Roche says a sec­ond tri­al of Actem­ra re­vives hopes for IL-6. What now?

Roche’s Actem­ra — and the IL-6 drug class by ex­ten­sion — may have a role in the fight against Covid-19 af­ter all.

Da­ta from a new Phase III study showed that adding the drug to stan­dard of care could re­duce hos­pi­tal­ized pa­tients’ like­li­hood of need­ing mech­a­nism ven­ti­la­tion, the Swiss phar­ma gi­ant re­port­ed. Im­por­tant­ly, the ma­jor­i­ty of the 389 en­rolled pa­tients are from mi­nor­i­ty racial and eth­nic groups who are of­ten un­der­rep­re­sent­ed in clin­i­cal tri­als but bear the brunt of the pan­dem­ic.

On the pri­ma­ry end­point, pa­tients with Covid-as­so­ci­at­ed pneu­mo­nia who took Actem­ra were 44% less like­ly to need mech­a­nism ven­ti­la­tion or die down the road, com­pared to the place­bo arm (p-val­ue = 0.0348). The pro­por­tions of pa­tients who did with­in 28 days were 12.2% and 19.3%, re­spec­tive­ly.

Dubbed EM­PACTA, the tri­al used a dif­fer­ent out­come mea­sure from that used in the CO­V­AC­TA study, which al­so in­volved pa­tients with pneu­mo­nia but ap­peared to have re­cruit­ed a more se­vere group, and fo­cused on im­prove­ment in clin­i­cal sta­tus. Actem­ra failed to dif­fer­en­ti­ate it­self from place­bo there, spelling what many as­sumed was an end to the idea of re­pur­pos­ing the rheuma­toid arthri­tis drug to fight the un­con­trolled im­mune re­sponse and lung dam­age that can re­sult from Covid-19.

Levi Gar­raway

Back in Ju­ly, Roche in­ves­ti­ga­tors did high­light one bright spot — a mod­est 0.037 p val­ue for cut­ting the time to dis­charge — which didn’t count for much with the pri­ma­ry end­point flop.

But that da­ta point wasn’t held up in the new num­bers re­leased this morn­ing, as the dif­fer­ence in time to hos­pi­tal dis­charge or “ready for dis­charge” at day 28 was not sta­tis­ti­cal­ly sig­nif­i­cant. Me­di­an days to dis­charge were 6 for Actem­ra and 7.5 for place­bo, with a p-val­ue of 0.2456.

All the oth­er sec­ondary end­points al­so failed to hit sta­tis­ti­cal sig­nif­i­cance, in­clud­ing mor­tal­i­ty and time to clin­i­cal fail­ure.

It’s un­clear how these re­sults would stack up in the eyes of reg­u­la­tors as Roche brings the da­ta to the FDA and oth­er agen­cies around the world. Levi Gar­raway, head of glob­al prod­uct de­vel­op­ment, said that re­duc­ing the need for mech­a­nism ven­ti­la­tion is “an im­por­tant out­come.”

In sep­a­rate stud­ies, Re­gen­eron and Sanofi have con­clud­ed ear­ly on that Kevzara — which works sim­i­lar­ly to Actem­ra, block­ing the cy­tokine IL-6 — was like­ly hav­ing lit­tle ef­fect on most but the most crit­i­cal pa­tients (who are al­ready on ven­ti­la­tors at en­roll­ment). The drug lat­er failed all pri­ma­ry and sec­ondary end­points even in that sub­group, and the part­ners an­nounced they were es­sen­tial­ly pulling a plug on the pro­gram.

Roche is ap­par­ent­ly not ready to give in. There’s one more Phase III study un­der­way test­ing a com­bi­na­tion of Actem­ra and remde­sivir, Gilead’s EUA-blessed an­tivi­ral. Clin­i­cal sta­tus will be the pri­ma­ry end­point for the REM­DAC­TA tri­al, which tar­gets se­vere pa­tients with pneu­mo­nia; sec­ondary end­points in­clude me­chan­i­cal ven­ti­la­tion, mor­tal­i­ty and in­ten­sive care vari­ables.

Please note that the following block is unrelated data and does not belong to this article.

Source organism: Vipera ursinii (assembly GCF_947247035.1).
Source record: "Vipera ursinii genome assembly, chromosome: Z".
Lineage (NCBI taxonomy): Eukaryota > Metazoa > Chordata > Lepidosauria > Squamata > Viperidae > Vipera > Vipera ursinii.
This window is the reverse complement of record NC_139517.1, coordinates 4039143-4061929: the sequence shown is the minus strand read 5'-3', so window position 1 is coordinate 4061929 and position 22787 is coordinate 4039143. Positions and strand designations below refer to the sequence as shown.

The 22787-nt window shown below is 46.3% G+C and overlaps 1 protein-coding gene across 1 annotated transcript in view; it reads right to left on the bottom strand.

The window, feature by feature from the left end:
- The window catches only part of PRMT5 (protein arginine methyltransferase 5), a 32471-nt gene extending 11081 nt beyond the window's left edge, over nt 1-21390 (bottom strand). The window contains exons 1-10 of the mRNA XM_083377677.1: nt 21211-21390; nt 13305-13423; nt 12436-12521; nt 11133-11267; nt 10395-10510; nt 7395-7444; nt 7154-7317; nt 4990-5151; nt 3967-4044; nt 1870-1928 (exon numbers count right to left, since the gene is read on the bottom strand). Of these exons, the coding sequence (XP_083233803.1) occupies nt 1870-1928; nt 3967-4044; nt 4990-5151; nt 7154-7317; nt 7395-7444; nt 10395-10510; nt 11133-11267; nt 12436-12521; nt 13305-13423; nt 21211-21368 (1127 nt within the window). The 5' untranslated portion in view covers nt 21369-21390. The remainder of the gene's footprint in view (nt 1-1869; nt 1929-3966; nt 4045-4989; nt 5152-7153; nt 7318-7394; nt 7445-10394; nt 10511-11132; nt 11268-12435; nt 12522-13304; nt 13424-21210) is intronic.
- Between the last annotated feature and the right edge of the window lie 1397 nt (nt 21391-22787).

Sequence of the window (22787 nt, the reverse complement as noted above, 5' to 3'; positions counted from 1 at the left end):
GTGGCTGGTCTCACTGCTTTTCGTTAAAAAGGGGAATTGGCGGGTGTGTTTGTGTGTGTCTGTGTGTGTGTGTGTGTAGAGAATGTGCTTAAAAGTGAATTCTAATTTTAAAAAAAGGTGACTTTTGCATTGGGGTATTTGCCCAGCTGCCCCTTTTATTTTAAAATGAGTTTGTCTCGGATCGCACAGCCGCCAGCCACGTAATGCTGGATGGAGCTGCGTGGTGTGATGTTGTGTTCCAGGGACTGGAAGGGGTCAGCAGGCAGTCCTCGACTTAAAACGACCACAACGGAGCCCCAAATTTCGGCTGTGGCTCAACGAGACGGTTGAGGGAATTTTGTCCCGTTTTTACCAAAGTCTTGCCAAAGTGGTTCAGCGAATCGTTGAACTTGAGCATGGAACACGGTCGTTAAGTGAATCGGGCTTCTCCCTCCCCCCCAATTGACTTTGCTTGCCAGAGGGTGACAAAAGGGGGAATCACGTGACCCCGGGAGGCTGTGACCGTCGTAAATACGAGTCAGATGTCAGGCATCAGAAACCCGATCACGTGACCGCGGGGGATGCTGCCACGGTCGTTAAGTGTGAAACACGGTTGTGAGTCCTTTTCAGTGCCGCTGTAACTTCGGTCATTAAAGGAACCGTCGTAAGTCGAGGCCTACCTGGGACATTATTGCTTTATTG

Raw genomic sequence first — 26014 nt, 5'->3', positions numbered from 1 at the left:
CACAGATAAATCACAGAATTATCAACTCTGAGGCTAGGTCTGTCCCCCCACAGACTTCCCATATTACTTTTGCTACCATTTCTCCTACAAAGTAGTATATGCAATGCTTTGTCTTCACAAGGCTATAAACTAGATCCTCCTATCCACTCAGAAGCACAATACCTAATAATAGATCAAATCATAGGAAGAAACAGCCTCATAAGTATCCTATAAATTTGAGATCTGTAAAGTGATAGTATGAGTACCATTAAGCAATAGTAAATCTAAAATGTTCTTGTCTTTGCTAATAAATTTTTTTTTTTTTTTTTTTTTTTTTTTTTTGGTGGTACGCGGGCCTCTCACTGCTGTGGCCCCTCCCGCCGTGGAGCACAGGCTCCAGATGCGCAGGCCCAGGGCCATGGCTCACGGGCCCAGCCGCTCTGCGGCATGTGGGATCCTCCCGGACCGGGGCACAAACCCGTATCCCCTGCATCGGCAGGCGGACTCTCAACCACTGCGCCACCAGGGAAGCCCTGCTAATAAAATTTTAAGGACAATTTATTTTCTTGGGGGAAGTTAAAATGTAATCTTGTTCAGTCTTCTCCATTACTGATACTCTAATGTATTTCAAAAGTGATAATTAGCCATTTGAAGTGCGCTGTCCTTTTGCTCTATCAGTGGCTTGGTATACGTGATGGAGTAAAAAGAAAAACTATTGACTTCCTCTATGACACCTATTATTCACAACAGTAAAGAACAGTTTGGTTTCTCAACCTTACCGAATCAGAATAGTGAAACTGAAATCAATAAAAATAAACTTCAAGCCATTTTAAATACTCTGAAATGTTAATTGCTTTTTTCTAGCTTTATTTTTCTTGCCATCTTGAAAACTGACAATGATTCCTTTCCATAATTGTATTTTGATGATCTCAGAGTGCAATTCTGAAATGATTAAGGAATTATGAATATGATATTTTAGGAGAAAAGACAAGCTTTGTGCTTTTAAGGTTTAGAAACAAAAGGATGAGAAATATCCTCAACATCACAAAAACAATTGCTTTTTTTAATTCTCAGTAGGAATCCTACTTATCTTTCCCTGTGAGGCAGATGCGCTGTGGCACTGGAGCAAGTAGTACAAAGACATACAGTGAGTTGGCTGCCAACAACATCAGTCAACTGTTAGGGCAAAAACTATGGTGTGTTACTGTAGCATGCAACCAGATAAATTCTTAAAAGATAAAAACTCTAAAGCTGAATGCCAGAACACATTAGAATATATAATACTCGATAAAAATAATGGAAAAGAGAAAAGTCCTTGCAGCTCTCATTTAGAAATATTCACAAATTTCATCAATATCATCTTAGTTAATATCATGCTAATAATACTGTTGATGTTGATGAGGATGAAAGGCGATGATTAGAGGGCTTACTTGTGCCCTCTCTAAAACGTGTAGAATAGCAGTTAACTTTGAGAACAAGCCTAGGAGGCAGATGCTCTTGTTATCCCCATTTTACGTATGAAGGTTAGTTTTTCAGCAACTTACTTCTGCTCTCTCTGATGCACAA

For a look at all End­points News coro­n­avirus sto­ries, check out our spe­cial news chan­nel.

Qual­i­ty Con­trol in Cell and Gene Ther­a­py – What’s Re­al­ly at Stake?

In early 2021, Bluebird Bio was forced to suspend clinical trials of its gene therapy for sickle cell disease after two patients in the trial developed cancer. As company scientists rushed to assess whether there was any causal link between the therapy and the cancer cases, Bluebird’s stock value plummeted – as did those of multiple other biopharma companies developing similar therapies.

While investigations concluded that the gene therapy was unlikely to have caused cancer, investors and the public may be more skittish regarding the safety of gene and cell therapies after this episode. This recent example highlights how delicate the fields of cell and gene therapy remain today, even as they show great promise.

Novavax CEO Stanley Erck at the White House in 2020 (Andrew Harnik, AP Images)

As fears mount over J&J and As­traZeneca, No­vavax en­ters a shaky spot­light

As concerns rise around the J&J and AstraZeneca vaccines, global attention is increasingly turning to the little, 33-year-old, productless, bankruptcy-flirting biotech that could: Novavax.

In the now 16-month race to develop and deploy Covid-19 vaccines, Novavax has at times seemed like the pandemic’s most unsuspecting frontrunner and at times like an overhyped also-ran. Although they started the pandemic with only enough cash to last 6 months, they leveraged old connections and believers into $2 billion and emerged last summer with data experts said surpassed Pfizer and Moderna. They unveiled plans to quickly scale to 2 billion doses. Then they couldn’t even make enough material to run their US trial and watched four other companies beat them to the finish line.